Cortex, anyone?) as they master neuroscience, understanding the infinite complexities of the human mind takes more than knowing your serotonin from your noradrenalin. So how do we educate the public? Short of rolling out undergraduate psychology courses to Junior Infants, boosting their ‘emotional literacy’ with ‘self-care’ classes and meditation workshops and adding ‘Resilience to the classic three ‘R’s’, sufficient education is unfeasible . What we can do is identify some of the key fallacies underlying our thinking about mental illness and target them. The key fallacy, as I see it, is the perception that the mentally unwell are in control. Campaigns often appeal to our empathy by asking, ‘haven’t you ever felt blue’ or emphasise the universality of mental health by reminding us that, ‘everyone goes through a rough time’. This is a mistake. While we have all ruminated over lost friendships or obsessed over inconsequential exams, when someone becomes mentally unwell something goes quite catastrophically wrong in the mind. Most people think, “Sure, I’ve felt like shit, I’ve been down, I’ve been anxious- what’s the big deal?” In true depression and anxiety, there is a devastating loss of control. Normal thought processes are severely distorted as a girl who in a well
state might be pragmatic, energetic and diligent falls pray to torturous despairing thoughts and lost motivation. Unlike in those of us who have felt a little mentally precarious after two weeks of frantic cramming and sleep deprivation, factors have conspired in such a way that she has truly lost control. To make matters worse, she has absorbed the message that she should be capable of banishing negative thoughts and hopeless feelings without professional help (the self-help industry perpetuates the idea that, with the right tenstep guide we can overcome any psychological speed wobble). Thus, her awareness of this loss of control leads to immense frustration and compounds her feelings of self-blame. This loss of control is crucial to understanding mental ill health. If there is no control, there can be no blame, and without blame there can be no stigma. Stephen Fry put it eloquently when he responded to a suicidal fan’s desperate plea for help. In his letter, he wrote matter-of-factly: ‘Here are some obvious things about the weather: It’s real. You can’t change it by wishing it away. If it’s dark and rainy it really is dark and rainy and you can’t alter it. (…) It really is the same with one’s moods. The wrong approach is to believe that they are illusions. They are real.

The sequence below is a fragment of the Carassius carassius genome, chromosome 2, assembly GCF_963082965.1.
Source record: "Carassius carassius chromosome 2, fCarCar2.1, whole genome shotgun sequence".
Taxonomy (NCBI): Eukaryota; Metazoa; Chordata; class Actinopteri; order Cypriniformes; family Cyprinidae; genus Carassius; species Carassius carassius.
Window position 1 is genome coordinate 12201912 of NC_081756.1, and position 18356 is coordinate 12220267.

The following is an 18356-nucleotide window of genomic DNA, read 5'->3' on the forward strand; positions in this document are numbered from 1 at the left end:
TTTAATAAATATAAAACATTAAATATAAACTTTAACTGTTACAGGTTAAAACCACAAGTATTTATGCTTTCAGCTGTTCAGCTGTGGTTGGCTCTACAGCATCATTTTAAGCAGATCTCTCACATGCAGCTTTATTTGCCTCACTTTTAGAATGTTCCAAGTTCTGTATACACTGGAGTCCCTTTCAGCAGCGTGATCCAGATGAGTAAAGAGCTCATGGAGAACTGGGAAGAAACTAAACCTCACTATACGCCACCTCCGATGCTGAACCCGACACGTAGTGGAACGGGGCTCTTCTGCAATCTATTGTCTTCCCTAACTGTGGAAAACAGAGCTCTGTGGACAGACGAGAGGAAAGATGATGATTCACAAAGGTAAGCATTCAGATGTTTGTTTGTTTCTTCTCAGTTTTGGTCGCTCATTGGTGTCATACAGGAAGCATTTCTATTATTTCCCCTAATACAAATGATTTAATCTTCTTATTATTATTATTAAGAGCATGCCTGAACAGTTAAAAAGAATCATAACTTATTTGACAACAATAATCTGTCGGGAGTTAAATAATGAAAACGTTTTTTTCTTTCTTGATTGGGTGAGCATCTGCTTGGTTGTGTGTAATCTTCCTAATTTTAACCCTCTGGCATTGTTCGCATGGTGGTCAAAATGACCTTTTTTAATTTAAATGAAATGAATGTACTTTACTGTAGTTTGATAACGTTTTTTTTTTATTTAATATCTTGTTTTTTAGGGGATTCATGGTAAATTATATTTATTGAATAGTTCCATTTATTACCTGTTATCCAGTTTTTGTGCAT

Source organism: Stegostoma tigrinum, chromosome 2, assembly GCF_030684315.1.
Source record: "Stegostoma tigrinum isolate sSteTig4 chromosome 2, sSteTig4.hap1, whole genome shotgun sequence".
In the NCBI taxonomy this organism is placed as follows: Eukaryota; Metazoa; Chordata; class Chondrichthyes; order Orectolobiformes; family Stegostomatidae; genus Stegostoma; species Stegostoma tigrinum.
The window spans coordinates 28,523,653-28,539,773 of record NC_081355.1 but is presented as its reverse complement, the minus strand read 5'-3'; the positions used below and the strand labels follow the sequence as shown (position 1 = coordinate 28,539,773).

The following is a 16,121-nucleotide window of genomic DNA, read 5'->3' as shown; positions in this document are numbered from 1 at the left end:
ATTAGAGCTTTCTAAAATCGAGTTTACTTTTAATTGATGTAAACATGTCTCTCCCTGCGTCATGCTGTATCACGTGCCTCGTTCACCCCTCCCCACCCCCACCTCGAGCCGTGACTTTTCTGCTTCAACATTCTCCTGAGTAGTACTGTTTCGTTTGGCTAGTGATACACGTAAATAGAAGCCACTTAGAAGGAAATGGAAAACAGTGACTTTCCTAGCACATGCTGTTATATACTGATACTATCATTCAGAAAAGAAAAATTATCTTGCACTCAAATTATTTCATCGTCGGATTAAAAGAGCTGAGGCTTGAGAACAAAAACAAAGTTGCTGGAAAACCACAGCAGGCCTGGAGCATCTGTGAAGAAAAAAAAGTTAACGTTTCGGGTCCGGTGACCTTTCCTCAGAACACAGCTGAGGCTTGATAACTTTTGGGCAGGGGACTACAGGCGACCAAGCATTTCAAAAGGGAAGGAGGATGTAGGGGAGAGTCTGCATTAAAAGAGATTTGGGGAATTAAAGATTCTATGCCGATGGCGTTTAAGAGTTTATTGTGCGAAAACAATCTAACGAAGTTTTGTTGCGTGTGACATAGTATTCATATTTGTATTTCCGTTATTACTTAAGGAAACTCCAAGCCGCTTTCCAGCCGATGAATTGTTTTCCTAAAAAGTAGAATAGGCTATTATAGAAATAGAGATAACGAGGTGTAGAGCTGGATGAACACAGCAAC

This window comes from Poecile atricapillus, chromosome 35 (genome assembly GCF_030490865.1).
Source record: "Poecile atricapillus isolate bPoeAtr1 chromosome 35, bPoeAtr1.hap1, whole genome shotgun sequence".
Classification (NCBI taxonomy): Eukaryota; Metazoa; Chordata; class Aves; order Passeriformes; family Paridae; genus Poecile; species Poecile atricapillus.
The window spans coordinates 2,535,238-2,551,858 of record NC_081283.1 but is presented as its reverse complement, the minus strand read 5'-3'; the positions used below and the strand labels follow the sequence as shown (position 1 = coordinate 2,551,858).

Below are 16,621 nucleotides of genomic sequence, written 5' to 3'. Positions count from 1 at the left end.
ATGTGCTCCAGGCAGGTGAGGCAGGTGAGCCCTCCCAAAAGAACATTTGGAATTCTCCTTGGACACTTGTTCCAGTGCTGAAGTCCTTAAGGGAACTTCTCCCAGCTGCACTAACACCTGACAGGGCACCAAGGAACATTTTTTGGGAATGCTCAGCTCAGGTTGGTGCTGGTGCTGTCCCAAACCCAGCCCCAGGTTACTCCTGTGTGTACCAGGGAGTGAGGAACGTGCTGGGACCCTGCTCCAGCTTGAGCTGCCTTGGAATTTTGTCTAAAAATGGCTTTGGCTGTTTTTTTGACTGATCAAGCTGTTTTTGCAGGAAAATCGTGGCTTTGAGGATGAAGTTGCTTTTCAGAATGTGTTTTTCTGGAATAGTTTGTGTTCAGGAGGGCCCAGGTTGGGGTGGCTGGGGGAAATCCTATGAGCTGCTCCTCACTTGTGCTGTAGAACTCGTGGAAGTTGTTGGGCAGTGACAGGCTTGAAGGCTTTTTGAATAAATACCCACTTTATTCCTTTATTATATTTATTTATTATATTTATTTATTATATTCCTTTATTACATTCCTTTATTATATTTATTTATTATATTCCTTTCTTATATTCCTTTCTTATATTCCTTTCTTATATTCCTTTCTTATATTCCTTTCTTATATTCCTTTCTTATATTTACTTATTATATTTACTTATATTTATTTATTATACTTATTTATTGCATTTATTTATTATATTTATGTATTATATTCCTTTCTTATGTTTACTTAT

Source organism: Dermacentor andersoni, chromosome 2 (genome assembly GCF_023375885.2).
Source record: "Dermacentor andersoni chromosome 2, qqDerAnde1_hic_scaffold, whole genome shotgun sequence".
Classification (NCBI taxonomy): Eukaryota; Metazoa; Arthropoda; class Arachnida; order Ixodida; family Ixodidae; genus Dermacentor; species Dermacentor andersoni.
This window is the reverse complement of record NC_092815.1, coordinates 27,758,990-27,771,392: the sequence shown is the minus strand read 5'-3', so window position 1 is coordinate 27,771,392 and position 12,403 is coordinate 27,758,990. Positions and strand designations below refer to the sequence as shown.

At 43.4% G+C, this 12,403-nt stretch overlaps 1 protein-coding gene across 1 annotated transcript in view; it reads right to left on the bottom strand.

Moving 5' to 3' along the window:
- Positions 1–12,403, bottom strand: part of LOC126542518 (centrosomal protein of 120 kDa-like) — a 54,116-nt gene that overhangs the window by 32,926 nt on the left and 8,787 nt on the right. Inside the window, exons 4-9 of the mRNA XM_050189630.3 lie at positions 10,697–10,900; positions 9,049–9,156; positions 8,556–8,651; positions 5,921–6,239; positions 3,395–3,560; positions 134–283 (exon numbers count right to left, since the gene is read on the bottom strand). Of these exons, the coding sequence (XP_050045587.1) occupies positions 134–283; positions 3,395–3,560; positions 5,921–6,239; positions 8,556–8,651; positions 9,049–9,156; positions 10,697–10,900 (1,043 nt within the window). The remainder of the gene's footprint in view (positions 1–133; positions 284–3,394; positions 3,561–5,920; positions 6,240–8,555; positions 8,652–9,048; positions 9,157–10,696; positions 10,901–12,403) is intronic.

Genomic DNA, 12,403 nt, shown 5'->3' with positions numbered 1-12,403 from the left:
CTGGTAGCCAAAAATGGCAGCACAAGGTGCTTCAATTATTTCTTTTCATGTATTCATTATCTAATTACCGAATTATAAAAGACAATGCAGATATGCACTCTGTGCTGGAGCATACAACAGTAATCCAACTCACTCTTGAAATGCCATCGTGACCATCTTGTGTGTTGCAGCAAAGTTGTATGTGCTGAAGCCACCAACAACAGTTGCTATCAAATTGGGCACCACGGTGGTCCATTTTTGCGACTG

20% believe friends would distance themselves in reaction to a mental health problem
of people with mental health problems have stopped themselves from having a close romantic relationship due to fears of rejection on grounds of their illness
of young males would not know what to do if someone close to them was experiencing mental health problems
Coming to Terms with Trich Trichotillomania is a disorder in which sufferers pull hair from their head. Here, a student who has suffered from the disorder shares her experiences.
very day since the age of 17, I went to great lengths to make myself look like everyone else, to make myself look normal. Each morning, I would get up early and go to the mirror, taking extreme care not to bump into anyone beforehand. I would spend at least fifteen minutes applying eyebrow pencil, coloring in the bald patches on my eyebrows, trying to make them even and look real. I could never reveal why I was missing clumps of hair. If someone were to notice, I’d tell them I had over-plucked, and laugh it off. It’s easier that way. I have Trichotillomania (or Trich), a disorder in which sufferers pull hair from their head,
‘I kept my pulling a secret for years. I felt so much shame’